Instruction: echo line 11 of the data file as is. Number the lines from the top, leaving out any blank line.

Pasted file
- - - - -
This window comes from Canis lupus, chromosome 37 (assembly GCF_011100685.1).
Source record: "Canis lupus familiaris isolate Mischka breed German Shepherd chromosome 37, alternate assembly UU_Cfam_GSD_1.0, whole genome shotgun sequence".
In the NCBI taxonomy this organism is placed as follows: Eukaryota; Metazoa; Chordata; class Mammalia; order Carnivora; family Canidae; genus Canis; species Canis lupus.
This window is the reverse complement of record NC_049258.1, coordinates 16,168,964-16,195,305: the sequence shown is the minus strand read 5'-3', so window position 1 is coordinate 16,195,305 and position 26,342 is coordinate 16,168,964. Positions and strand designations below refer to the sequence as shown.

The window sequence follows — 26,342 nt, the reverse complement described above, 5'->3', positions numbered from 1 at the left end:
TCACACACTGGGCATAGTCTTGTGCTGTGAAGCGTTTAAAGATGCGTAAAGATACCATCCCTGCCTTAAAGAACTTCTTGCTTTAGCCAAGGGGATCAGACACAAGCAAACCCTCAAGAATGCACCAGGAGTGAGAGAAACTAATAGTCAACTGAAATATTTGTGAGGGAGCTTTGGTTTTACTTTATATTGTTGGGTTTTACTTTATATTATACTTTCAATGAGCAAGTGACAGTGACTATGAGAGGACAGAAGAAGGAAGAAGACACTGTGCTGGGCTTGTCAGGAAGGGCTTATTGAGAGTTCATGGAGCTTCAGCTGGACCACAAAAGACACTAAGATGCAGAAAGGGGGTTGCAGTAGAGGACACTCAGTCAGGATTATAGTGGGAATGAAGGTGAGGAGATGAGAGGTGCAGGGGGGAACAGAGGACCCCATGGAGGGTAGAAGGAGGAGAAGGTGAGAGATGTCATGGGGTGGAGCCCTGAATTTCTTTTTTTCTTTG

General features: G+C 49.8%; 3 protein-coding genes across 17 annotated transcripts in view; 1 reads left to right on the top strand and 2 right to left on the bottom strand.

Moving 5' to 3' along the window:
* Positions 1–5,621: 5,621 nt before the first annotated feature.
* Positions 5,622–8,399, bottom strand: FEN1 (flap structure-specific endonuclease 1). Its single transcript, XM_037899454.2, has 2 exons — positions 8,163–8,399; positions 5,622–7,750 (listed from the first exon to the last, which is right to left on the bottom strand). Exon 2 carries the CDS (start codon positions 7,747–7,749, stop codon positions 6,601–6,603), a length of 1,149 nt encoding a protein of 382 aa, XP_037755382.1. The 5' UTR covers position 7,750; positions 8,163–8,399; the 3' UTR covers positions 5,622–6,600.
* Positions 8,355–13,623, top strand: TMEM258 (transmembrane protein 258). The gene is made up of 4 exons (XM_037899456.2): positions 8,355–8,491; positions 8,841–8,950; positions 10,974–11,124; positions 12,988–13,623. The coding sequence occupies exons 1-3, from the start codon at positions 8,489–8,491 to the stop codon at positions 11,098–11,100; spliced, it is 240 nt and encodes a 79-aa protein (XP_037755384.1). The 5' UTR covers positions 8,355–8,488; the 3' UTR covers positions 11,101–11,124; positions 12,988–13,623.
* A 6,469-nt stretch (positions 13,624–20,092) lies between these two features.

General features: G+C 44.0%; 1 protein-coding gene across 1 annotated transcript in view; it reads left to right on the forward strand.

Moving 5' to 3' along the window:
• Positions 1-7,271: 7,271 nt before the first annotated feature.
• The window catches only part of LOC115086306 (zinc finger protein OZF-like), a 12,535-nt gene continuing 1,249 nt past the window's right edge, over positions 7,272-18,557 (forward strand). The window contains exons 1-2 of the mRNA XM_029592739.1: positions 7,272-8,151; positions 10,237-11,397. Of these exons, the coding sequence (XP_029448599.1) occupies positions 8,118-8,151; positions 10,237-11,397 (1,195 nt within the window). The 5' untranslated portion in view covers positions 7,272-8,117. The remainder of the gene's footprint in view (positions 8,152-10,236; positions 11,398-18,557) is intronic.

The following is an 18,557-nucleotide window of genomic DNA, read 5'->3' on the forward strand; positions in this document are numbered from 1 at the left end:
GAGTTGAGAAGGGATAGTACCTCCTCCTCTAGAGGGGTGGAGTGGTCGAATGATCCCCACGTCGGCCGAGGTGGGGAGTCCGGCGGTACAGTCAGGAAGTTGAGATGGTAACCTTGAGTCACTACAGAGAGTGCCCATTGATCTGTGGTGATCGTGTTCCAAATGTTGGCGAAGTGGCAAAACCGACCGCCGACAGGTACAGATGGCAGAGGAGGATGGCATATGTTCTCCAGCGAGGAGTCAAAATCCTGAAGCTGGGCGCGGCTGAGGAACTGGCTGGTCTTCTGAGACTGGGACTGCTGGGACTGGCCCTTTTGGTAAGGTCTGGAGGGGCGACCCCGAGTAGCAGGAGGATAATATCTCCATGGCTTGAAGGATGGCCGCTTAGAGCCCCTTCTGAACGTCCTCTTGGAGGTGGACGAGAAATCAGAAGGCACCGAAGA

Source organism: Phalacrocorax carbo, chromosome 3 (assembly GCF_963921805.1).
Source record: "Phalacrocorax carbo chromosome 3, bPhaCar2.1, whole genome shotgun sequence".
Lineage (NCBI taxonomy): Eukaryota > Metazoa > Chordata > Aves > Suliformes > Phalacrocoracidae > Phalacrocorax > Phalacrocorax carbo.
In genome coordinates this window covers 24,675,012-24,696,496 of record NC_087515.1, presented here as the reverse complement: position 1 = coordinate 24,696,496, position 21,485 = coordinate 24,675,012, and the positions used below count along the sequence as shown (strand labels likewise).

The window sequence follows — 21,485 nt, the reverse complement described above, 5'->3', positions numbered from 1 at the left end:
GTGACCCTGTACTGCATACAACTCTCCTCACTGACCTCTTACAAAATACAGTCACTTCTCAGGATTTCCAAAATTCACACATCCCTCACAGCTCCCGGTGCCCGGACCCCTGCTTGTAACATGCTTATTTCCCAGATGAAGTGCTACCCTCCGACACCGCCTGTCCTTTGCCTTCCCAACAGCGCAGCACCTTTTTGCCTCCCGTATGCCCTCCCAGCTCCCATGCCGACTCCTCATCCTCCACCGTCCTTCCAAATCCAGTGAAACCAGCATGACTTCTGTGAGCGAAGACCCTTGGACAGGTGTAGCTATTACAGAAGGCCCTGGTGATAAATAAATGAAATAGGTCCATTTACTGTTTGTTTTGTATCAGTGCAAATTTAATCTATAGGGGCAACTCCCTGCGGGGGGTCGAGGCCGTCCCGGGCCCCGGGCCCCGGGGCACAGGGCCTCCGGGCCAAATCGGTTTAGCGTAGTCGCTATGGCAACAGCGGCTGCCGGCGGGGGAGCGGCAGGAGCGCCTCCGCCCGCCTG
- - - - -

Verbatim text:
* Positions 8,355–13,623, top strand: TMEM258 (transmembrane protein 258). The gene is made up of 4 exons (XM_037899456.2): positions 8,355–8,491; positions 8,841–8,950; positions 10,974–11,124; positions 12,988–13,623. The coding sequence occupies exons 1-3, from the start codon at positions 8,489–8,491 to the stop codon at positions 11,098–11,100; spliced, it is 240 nt and encodes a 79-aa protein (XP_037755384.1). The 5' UTR covers positions 8,355–8,488; the 3' UTR covers positions 11,101–11,124; positions 12,988–13,623.